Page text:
"We will tell you where the materials are buried when you arrive in the U.S.," says the voice, speaking -- via telephone -- from the mountains of Pakistan.
"I will be ready," responds another voice, speaking from Islamabad.
Mind you, this is a wholly hypothetical conversation. But Democrats may want to imagine it now as they ponder whether to follow the hyperbolic lead of Sen. Barbara Boxer of California in attacking President Bush for ordering the National Security Agency to monitor, without warrants, certain communications to and from the U.S. involving people with suspected links to al Qaeda.
Inspired by a radio appearance she made last month with former Nixon White House Counsel John Dean, Boxer is urging Senate Judiciary Chairman Arlen Specter, the Pennsylvania Republican, to hold hearings on the president's NSA program even before next week's scheduled confirmation hearings for Judge Samuel Alito. "John Dean, who was White House counsel to President Nixon during Watergate," Boxer wrote Specter, "believes that this president has admitted to an 'impeachable offense.'"
A little common sense might have curbed Boxer's enthusiasm for pursuing Dean's theory.
President Bush, she might recall, ordered the NSA surveillance program in a specific historical and legal context.
Four years ago, al Qaeda terrorists hijacked jetliners from inside the U.S. and flew them into the World Trade Towers, the Pentagon and a field near Shanksville, Pa., killing thousands.
Three days later, the Senate voted 98 to 0 for war; the House, 420-1. The war resolution authorized the president "to use all necessary and appropriate force against those nations, organizations or persons he determines planned, authorized, committed or aided the terrorist attacks that occurred on September 11, 2001, or harbored such organizations or persons, in order to prevent any future acts of international terrorism against the United States by such nations, organizations or persons."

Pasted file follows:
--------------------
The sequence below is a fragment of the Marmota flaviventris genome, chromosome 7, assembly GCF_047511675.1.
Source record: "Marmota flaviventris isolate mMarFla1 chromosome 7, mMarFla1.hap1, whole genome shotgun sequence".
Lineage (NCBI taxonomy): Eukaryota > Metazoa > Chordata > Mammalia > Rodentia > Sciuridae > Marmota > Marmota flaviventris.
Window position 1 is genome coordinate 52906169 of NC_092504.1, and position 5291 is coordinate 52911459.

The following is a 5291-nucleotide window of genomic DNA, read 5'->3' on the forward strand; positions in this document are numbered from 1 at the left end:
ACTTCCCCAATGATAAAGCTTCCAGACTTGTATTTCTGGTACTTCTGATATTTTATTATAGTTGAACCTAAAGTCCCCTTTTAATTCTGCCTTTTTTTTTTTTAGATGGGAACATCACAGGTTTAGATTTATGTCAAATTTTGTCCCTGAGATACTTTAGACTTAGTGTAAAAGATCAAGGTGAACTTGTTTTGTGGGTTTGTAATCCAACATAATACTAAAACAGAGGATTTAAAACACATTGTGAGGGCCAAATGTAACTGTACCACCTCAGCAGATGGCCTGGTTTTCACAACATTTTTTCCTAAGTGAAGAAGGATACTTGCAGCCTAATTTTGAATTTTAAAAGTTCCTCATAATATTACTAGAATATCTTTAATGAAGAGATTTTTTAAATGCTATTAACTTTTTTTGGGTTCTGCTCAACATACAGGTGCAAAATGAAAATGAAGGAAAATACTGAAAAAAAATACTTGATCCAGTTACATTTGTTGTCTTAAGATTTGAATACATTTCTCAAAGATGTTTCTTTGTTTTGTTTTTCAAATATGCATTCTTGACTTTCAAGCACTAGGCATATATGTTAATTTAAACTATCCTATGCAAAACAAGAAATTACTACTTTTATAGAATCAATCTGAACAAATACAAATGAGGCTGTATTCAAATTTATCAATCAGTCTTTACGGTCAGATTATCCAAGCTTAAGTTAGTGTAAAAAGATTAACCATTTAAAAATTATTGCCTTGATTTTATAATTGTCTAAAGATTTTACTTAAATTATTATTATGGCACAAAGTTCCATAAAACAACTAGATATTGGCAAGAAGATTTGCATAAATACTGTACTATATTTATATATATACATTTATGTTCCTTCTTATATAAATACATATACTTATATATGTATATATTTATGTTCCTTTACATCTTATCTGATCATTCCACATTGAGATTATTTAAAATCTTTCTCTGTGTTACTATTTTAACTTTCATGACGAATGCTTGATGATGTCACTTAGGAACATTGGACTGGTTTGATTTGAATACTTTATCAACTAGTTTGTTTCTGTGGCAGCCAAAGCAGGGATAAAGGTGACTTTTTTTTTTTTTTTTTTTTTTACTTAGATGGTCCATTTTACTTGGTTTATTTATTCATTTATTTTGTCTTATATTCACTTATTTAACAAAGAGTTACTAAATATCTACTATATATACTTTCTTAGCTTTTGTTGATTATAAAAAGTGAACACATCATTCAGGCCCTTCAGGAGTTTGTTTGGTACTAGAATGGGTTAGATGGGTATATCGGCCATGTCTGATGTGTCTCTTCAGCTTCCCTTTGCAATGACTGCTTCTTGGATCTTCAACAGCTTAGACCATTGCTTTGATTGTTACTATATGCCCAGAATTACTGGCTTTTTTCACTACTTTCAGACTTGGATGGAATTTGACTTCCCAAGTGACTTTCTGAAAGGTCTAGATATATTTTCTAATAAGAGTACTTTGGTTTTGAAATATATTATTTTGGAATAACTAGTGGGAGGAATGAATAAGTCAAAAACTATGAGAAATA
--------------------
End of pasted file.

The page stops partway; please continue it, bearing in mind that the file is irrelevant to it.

For once, American politicians united at the precise spot where an obvious fact collided with an equally obvious policy prescription: Foreign enemies had infiltrated the U.S. to commit mass murder. We needed to go to war to stop them from doing it again.
Now, the question for Sen. Boxer ought to be: When, in prosecuting the war Congress authorized to prevent "future acts" of terrorism by al Qaeda, does the president need permission from a federal judge?
Presumably, even Sen. Boxer would agree that when U.S. troops entered a cave in Afghanistan believed to be occupied by al Qaeda, they didn't need a warrant.